Out of America: Right-to-life extremist insists on right to kill

FALLS CHURCH, Virginia - From the road you wouldn't give a second glance to the Commonwealth Woman's Clinic, a nondescript redbrick building on a nondescript highway cutting through this nondescript Washington suburb.

Round the back, however, things are rather less ordinary. The lower entrance is charred and partly blown out, after a petrol bomb exploded there late on Friday night. A black van bearing the legend 'US Marshal' is in the car-park to deter anyone contemplating a repeat performance. Lurking on one side are a couple of TV crews, just in case anyone does try. Welcome to one of the abortion battlefields of the USA, 1994.

The Commowealth Woman's clinic here was lucky. The damage was only dollars 10,000 ( pounds 6,500) worth. No one was inside the building when the device went off. A policeman alerted by a passer-by put out the blaze with a fire extinguisher. Not so the Ladies Centre for Abortion clinic 800 miles away in Pensacola, Florida, a retirement town whose sole claim to fame until recently was miles of gorgeous beaches on the Gulf of Mexico and, it is said, more churches per capita than anywhere else in America.

A few hours earlier that day, a gunman had coolly shot dead John Britton, a Ladies Centre doctor, and a bodyguard, and wounded the bodyguard's wife. Paul Hill, anti-abortion activist and defrocked Presbyterian minister, has been charged on two counts of premeditated murder. No one has yet established whether the Pensacola and Falls Church incidents were directly connected. It scarcely matters. Running an abortion clinic anywhere in this country is a dangerous business.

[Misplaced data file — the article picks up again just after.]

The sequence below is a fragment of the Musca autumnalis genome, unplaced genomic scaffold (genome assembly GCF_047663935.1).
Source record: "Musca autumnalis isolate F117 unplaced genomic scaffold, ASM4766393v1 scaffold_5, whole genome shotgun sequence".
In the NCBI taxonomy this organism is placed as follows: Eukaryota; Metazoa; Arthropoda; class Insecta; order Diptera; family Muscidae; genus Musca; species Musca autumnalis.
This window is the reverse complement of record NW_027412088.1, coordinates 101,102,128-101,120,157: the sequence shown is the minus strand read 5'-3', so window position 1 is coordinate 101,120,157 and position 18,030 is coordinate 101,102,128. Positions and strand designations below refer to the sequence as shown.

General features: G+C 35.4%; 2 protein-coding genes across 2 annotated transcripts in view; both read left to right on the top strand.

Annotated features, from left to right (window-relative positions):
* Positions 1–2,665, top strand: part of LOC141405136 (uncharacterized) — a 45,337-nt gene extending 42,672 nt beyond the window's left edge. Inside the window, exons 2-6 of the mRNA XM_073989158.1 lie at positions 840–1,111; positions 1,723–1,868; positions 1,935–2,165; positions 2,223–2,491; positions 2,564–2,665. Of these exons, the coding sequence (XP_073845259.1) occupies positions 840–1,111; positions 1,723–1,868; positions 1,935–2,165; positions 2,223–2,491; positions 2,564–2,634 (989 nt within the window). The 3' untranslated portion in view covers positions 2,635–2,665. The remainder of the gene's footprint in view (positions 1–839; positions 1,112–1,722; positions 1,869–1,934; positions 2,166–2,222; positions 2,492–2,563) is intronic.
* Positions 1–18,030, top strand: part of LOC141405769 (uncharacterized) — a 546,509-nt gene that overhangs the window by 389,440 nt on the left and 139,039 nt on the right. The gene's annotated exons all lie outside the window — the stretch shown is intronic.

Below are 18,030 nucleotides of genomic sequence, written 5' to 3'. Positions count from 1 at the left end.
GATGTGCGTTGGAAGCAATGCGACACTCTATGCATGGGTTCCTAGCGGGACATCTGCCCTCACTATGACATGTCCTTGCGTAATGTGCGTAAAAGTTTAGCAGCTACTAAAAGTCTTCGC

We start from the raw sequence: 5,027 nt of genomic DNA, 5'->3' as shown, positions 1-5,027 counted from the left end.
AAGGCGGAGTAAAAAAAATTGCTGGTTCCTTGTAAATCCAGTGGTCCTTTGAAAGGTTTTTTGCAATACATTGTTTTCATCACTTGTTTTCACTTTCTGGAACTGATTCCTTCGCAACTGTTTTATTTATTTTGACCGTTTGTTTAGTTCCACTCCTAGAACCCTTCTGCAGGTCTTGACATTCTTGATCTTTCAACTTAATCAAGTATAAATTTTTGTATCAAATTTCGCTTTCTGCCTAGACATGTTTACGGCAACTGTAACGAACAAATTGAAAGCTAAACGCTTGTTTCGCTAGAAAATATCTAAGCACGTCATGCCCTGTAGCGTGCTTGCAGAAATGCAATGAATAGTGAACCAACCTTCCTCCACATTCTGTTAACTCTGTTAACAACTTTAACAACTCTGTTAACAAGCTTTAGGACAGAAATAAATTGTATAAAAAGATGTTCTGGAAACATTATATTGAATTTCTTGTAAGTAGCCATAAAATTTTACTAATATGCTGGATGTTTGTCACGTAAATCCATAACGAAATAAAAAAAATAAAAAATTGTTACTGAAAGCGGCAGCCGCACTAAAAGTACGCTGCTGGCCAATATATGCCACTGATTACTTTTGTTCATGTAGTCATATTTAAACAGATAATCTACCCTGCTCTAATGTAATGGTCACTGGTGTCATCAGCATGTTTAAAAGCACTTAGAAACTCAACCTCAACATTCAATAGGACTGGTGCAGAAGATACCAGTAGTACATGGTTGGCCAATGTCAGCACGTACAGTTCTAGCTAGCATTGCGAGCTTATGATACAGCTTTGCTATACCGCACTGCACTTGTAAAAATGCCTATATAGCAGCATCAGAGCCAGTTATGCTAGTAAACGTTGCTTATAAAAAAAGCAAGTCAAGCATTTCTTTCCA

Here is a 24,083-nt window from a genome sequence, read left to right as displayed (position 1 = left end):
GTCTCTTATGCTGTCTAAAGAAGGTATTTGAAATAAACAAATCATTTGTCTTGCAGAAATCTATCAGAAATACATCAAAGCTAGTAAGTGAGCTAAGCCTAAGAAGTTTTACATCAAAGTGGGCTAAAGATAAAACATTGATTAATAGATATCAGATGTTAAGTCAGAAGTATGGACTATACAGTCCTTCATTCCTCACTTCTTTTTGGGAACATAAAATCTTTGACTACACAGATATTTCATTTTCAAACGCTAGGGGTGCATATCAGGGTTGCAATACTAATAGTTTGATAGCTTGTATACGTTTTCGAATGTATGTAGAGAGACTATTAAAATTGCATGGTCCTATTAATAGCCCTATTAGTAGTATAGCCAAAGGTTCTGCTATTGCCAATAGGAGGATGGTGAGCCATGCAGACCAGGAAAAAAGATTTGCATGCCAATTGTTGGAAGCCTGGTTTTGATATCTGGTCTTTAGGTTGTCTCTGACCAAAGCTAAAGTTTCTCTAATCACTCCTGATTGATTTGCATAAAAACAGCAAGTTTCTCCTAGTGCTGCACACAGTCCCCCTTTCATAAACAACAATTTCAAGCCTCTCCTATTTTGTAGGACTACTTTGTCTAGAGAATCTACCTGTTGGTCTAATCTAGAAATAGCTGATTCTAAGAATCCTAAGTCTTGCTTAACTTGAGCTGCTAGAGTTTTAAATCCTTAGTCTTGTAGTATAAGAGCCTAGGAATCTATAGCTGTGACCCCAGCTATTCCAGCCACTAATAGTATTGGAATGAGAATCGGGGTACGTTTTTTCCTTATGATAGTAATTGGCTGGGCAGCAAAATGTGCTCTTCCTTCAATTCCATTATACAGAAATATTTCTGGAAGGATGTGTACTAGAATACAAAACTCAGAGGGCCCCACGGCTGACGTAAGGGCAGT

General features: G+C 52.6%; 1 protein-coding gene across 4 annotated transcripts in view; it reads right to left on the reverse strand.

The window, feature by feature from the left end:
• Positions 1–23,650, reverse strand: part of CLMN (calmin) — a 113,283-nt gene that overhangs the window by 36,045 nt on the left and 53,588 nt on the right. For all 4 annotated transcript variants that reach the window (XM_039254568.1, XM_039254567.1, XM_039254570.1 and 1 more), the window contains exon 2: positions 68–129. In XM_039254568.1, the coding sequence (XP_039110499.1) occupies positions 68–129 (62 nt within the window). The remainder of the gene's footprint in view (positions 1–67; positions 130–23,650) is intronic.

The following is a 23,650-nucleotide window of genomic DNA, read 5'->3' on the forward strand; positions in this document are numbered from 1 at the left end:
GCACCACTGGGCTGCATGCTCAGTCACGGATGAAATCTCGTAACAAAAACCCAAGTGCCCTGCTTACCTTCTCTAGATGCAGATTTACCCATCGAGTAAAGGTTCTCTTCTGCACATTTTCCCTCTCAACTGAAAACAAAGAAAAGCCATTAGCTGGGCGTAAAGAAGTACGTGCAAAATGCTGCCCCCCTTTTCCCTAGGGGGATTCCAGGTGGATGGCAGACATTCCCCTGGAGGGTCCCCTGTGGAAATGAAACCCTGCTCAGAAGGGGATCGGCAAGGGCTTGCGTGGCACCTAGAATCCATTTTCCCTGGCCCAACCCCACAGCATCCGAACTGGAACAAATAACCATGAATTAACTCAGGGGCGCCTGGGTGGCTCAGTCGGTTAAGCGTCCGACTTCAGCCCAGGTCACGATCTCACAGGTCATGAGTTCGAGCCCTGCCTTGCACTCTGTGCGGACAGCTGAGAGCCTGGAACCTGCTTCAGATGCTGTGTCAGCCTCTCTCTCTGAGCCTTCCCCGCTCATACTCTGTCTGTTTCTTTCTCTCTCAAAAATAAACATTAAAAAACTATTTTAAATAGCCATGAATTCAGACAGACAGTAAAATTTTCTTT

Since 1982, roughly the moment opposition to abortion turned into a latter-day holy war, police have recorded over 150 arson attacks at clinics, half-a-dozen shooting incidents, and three murders, all of them in Pensacola. With its deep conservatism, supercharged religiosity and gun-happy culture, Pensacola is a rich breeding ground for such deadly fanaticism. But those ingredients (albeit in lesser measure) are to be found in Virginia too - which makes the calm and amiability of Wayne Codding, director of Commonwealth Women's Clinic since 1984, all the more remarkable.

Like President Clinton, he describes what happened in Pensacola as 'domestic terrorism'. 'You find fringe elements everywhere, in every walk of life. Murder, though, is another matter. The only way to stop this kind of terrorism is rigorous pursuit and punishment.' Years of hate mail and phone calls and graffiti reading 'Killers' on the clinic's walls have made Mr Codding a hard man to scare. 'Why should I be frightened? What's the point? If someone wants to do this sort of thing, you can't stop them. They'll do it.'

Britton was protected by a vest and by a bodyguard, but much good they did him. Mr Hill's performance at his committal hearing the day after the killings helped explain why. The New York Times wrote of his 'cheerful insouciance' upon being charged. This, plainly, was a man convinced he had done the right thing. Long before his day in court, Mr Hill's opinions were well known. At countless pro-life demonstrations he had carried placards urging 'Execute abortionists'.

On Monday, the Attorney-General, Janet Reno, ordered US marshals to protect dozens of clinics across the country, and said the Justice Department will investigate whether an 'organised criminal element' is behind the attacks. Mainstream anti-abortion groups have condemned the double murder in Florida. But condemnation never stopped the fanatics these groups unwittingly breed.

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